Growing up, mine was not a sports family but it didn’t really matter. If you lived in the Philadelphia of the ’70s and ’80s, it was impossible to not cheer for the Eagles, Phillies, Sixers, and Flyers. Sports events became part of our births and christenings, our graduations and weddings, all the milestones that make up a life. Athletes were local celebrities, held up as heroes; on neighborhood streets and school playgrounds, every boy I knew dreamed of being Ron Jaworski, Mike Schmidt, Julius Irving, and Bobby Clarke.

I imagine — no, I know — the youth of Pittsburgh experienced a similar phenomenon. Different names, same dreams.

I completely get it, this passion for the home team when living in a sports-crazed town. Even if you’re not a sports person, which I admittedly am not, this loyalty has a way of seeping into your soul.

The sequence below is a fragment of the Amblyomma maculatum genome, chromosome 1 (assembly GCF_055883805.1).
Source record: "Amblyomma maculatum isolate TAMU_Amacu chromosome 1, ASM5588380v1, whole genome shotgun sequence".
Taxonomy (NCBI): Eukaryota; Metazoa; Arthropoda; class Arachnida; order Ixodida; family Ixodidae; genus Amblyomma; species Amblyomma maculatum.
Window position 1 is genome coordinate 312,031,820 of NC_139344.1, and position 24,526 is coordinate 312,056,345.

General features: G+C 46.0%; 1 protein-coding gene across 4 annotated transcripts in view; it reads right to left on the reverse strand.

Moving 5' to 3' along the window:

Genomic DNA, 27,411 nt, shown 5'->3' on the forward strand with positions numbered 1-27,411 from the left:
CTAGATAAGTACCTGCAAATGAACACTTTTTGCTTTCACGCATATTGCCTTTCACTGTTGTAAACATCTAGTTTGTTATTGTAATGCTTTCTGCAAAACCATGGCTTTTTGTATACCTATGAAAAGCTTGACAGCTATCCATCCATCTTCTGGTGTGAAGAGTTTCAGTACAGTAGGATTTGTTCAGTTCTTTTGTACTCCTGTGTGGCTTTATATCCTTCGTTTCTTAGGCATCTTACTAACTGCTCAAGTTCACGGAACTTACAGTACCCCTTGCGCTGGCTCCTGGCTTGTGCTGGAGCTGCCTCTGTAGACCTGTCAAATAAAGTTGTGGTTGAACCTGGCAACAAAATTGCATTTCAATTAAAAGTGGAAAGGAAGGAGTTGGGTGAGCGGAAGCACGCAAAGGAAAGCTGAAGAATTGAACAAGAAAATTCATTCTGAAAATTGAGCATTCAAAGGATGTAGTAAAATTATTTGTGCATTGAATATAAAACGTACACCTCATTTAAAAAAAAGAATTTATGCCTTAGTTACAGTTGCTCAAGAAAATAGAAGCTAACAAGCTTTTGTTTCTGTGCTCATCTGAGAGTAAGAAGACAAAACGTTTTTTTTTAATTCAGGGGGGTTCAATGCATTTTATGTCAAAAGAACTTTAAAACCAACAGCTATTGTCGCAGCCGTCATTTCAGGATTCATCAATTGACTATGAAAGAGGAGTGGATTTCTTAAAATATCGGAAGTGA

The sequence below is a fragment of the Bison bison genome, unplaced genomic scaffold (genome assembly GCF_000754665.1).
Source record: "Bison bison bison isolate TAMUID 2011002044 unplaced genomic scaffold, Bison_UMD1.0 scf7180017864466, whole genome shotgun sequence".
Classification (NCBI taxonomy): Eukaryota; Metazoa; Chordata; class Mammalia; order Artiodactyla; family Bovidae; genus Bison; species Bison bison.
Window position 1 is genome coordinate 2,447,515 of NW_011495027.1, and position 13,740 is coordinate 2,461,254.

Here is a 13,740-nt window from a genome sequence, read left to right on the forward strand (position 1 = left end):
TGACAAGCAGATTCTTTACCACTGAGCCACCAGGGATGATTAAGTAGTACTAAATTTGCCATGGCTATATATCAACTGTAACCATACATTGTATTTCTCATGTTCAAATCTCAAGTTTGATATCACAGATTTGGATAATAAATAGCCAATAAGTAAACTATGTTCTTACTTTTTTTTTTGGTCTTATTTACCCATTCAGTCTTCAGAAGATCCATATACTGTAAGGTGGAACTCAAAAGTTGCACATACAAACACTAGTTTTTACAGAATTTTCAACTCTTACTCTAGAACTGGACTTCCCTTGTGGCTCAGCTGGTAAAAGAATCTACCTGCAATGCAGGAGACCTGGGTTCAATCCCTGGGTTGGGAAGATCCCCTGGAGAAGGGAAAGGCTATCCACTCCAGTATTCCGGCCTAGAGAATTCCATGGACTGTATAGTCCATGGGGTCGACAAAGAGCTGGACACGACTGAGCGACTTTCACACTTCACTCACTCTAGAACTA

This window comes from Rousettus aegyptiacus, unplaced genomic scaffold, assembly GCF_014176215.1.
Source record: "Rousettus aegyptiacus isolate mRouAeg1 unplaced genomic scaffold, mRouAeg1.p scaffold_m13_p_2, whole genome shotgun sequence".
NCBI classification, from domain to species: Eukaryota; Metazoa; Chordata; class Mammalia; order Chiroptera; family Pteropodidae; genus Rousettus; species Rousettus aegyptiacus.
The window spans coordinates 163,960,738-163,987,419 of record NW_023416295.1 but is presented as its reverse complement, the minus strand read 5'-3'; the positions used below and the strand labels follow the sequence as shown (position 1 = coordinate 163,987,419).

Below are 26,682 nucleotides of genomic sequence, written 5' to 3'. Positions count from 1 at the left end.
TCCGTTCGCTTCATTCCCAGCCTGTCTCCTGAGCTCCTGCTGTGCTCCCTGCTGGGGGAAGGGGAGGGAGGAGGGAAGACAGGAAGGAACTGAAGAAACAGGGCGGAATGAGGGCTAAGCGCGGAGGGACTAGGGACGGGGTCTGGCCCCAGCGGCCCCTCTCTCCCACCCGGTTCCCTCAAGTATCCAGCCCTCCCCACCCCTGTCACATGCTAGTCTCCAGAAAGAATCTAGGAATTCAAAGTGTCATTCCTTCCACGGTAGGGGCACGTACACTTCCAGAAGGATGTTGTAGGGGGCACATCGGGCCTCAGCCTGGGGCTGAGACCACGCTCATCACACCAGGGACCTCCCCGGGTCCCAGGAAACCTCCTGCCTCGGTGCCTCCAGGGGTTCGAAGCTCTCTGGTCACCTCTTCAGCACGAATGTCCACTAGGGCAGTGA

This summer will mark five years since we moved to Pittsburgh. Although there are aspects of our lives where we still feel like newcomers — our friendships are peripheral, at best; we don’t have the close relationships we have (had?) in Philly; we still get lost when driving —  in many ways, this city has become home. My kids identify more with being from Pittsburgh than Philly, as this is the longest stretch of time they’ve lived in one place.  They’ve made friends here, my work is here, and hopefully The Husband will again have a job here. Hopefully sooner rather than later.

And speaking for myself, I admit I have embraced most of the Pittsburgh sports teams. I’ll always root for my Eagles, but I admit my cheers are louder for the Steelers.  Our family reluctantly abandoned the Phillies years ago in favor of the Yankees, but I’ve discovered there’s a lot to love about the Pirates.